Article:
United States District Court, E.D. Pennsylvania
Robert Merritt filed this civil action pursuant to 42 U.S.C.
§ 1983, based on his arrest and related criminal
proceeding. Merritt seeks leave to proceed in
forma pauperis. For the following reasons, the Court
will grant Merritt leave to proceed in forma
pauperis and dismiss his Complaint with leave to amend.
Complaint appears to be composed of two form Complaints
submitted together. He names as Defendants police officers
Michael Mancini and S Bat, the "Police Department of
Allentown," the County of Lehigh, and the City of
Allentown. The Court understands Merritt to be raising claims
based on events that occurred in connection with his arrest
on December 3, 2018 and related criminal charges filed
against him. See Commonwealth v. Merritt, Docket No.
was arrested and charged with disorderly conduct and defiant
trespass. Officer Mancini's affidavit of probable cause,
which is attached as an exhibit to Merritt's Complaint,
indicates that Merritt, who is homeless, was sleeping in a
busy Dunkin Donuts store for an hour and that he refused to
leave the store after being asked at least twice by Officer
Mancini. According to the affidavit, Merritt accused Officer
Mancini of assaulting him, claimed he was going to file a
lawsuit against Mancini, and started yelling that Mancini
violated his rights. (Compl., ECF No. 2 at 15.) He allegedly
continued to yell, and a worker told him he was being
disruptive. After about five minutes, Merritt was taken into
custody. The charges against Merritt were ultimately
to Merritt, Officer Mancini "assault[ed] and
batter[ed]" him "for no reason at all."
(Id. at 5.) He describes the assault has having
occurred four times on his right shoulder and indicates that
Mancini also assaulted him while effecting the
arrest. From there, Merritt was taken to the
Allentown Police Department.
alleges that he was "kidnapped" and "held ...
hostage against [his] will... in a cell with no [toilet]
[and] no running water." (Id. at 5.) Merritt
indicates that Officer Bat "came over to help" and
"infringed in Officer Mancini in assaulting and
battering [him]." (Id.) He alleges that an
unknown officer told him to remove a ring and that when he
did not move fast enough, he was handcuffed by the
unidentified officer and Officer Bat. The Officers "used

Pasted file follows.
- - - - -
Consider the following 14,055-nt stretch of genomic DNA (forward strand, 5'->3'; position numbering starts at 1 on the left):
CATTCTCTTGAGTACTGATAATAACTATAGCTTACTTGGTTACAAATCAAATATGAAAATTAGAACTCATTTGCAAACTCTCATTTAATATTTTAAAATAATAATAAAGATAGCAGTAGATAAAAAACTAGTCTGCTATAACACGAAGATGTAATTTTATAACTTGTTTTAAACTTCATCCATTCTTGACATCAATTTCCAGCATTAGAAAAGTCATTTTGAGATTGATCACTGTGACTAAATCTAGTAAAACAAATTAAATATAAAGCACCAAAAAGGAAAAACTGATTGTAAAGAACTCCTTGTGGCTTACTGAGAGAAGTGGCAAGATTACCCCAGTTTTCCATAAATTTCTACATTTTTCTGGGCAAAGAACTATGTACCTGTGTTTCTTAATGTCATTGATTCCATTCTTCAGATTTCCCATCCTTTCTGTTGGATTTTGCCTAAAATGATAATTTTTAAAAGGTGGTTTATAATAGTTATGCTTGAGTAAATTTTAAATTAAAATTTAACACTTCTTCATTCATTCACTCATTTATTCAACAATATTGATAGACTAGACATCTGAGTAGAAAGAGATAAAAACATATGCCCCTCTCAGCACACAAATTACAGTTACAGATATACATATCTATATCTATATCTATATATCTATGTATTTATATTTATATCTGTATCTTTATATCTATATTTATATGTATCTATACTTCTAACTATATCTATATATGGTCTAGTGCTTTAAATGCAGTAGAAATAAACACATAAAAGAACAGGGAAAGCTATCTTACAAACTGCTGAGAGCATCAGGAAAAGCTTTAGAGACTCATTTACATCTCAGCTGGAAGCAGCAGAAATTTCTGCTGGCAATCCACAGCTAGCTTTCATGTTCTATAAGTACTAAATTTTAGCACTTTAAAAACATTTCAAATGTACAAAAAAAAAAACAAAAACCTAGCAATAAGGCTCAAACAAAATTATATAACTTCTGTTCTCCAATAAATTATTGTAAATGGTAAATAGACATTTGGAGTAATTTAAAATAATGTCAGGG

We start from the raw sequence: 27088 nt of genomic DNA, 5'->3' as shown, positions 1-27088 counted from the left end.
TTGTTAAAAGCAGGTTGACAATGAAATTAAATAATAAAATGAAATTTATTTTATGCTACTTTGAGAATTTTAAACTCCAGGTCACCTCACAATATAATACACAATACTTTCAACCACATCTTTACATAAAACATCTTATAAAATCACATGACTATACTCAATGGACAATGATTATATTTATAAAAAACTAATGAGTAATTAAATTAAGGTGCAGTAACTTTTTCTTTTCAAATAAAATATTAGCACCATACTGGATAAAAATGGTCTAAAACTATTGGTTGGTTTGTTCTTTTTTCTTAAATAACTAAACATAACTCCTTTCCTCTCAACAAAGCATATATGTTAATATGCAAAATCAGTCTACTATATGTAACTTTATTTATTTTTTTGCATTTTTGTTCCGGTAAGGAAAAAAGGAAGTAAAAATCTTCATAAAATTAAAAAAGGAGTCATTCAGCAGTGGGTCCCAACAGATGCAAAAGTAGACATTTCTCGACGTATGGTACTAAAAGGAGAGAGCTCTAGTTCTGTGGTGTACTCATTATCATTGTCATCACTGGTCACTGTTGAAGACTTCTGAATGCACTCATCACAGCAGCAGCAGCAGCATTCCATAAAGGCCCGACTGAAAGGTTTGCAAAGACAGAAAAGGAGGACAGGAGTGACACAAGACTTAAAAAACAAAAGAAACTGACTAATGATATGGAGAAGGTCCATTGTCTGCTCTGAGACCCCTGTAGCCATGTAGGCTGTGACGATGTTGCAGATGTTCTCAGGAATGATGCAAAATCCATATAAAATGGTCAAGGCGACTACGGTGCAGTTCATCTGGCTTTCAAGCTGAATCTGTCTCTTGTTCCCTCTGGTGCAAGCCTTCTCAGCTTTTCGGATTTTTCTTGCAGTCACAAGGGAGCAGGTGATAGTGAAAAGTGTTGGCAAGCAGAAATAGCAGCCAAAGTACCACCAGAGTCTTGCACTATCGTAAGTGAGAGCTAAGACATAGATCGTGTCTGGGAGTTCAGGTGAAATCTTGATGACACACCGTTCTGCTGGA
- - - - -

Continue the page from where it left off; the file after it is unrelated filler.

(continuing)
[the cuffs] as a deadly weapon" and, when putting them
on Merritt, bent his wrist causing him pain. Merritt asserts
that "this was a lynch mob attack because of the color
of [his] skin also as well as being prejudice [by] [his]
living status by being homeless." (Id.) Merritt
indicates that his wrist was fractured and alleges that his
hand required a cast. (ECF No. 2-3 at 3.) He alleges that he
asked to go to the hospital but was denied medical care and
instead kept in the cell for a period of seven hours.
claims that he will need to apply for disability
"because [his] hand won't be the same any
more." (ECF No. 2 at 5.) He suggests that he lost the
ability to pursue certain claims in litigation due to
difficulty writing, but he does not clarify that allegation
further. He seeks $100 million in damages.
STANDARD OF REVIEW
Court will grant Merritt leave to proceed in forma
pauperis because it appears that he is not capable of
pre-paying the fees to commence this civil action.
Accordingly, Merritt's Complaint is subject to 28 U.S.C.
§ l9l5(e)(2)(B)(ii), which requires the Court to dismiss
the Complaint if it fails to state a claim. To survive
dismissal, a complaint "must contain sufficient factual
matter, accepted as true, to state a claim to relief that is
plausible on its face." Ashcroft v. Iqbal, 556
U.S. 662, 678 (2009) (quotations omitted). Although the Court
must take the Complaint's factual allegations as true, it
must also "disregard legal conclusions and 'recitals
of the elements of a cause of action, supported by mere
conclusory statements.'" Santiago v. Warminster
Twp., 629 F.3d 121, 128 (3d Cir. 2010) (quoting
Iqbal, 556 U.S. at 678). "A claim has facial
plausibility when the plaintiff pleads factual content that
allows the court to draw the reasonable inference that the
defendant is liable for the misconduct alleged."
Iqbal, 556 U.S. at 678. As Merritt is proceeding
pro se, the Court construes his allegations
liberally. Higgs v. Att'y Gen., 655 F.3d 333,
339 (3d Cir. 2011).
state a claim under § 1983, a plaintiff must allege the
violation of a right secured by the Constitution and laws of
the United States, and must show that the alleged deprivation
was committed by a person acting under color of state
law." West v. Atkins, 487 U.S. 42, 48 (1988).
For the following reasons, Merritt's claims fail as pled
with the exception of certain claims against Officer Bat.
Claims Against Police Department of Allentown, County of
Lehigh, and City of Allentown
has failed to plead a basis for a claim against Defendants
Police Department of Allentown, County of Lehigh, and City of
Allentown. To plead a basis for municipal liability under
§ 1983, a plaintiff must allege that the
municipality's policy or custom caused the violation of
his constitutional rights. See Monell v. Dep't of
Soc. Servs. of N.Y.,436 U.S. 658, 694 (1978). "To
satisfy the pleading standard, [the plaintiff] must...
specify what exactly that custom or policy was."
McTernan v. City of York, PA,564 F.3d 636, 658 (3d
Cir. 2009). '"Policy is made when a decisionmaker
possess[ing] final authority to establish municipal policy
with respect to the action issues an official proclamation,
policy, or edict.'" Estate of Roman v. City of
Newark,914 F.3d 789, 798 (3d Cir. 2019) (quoting
Andrews v. City of Philadelphia,895 F.2d 1469, 1480
(3d Cir. 1990)). "Custom, on the other hand, can ...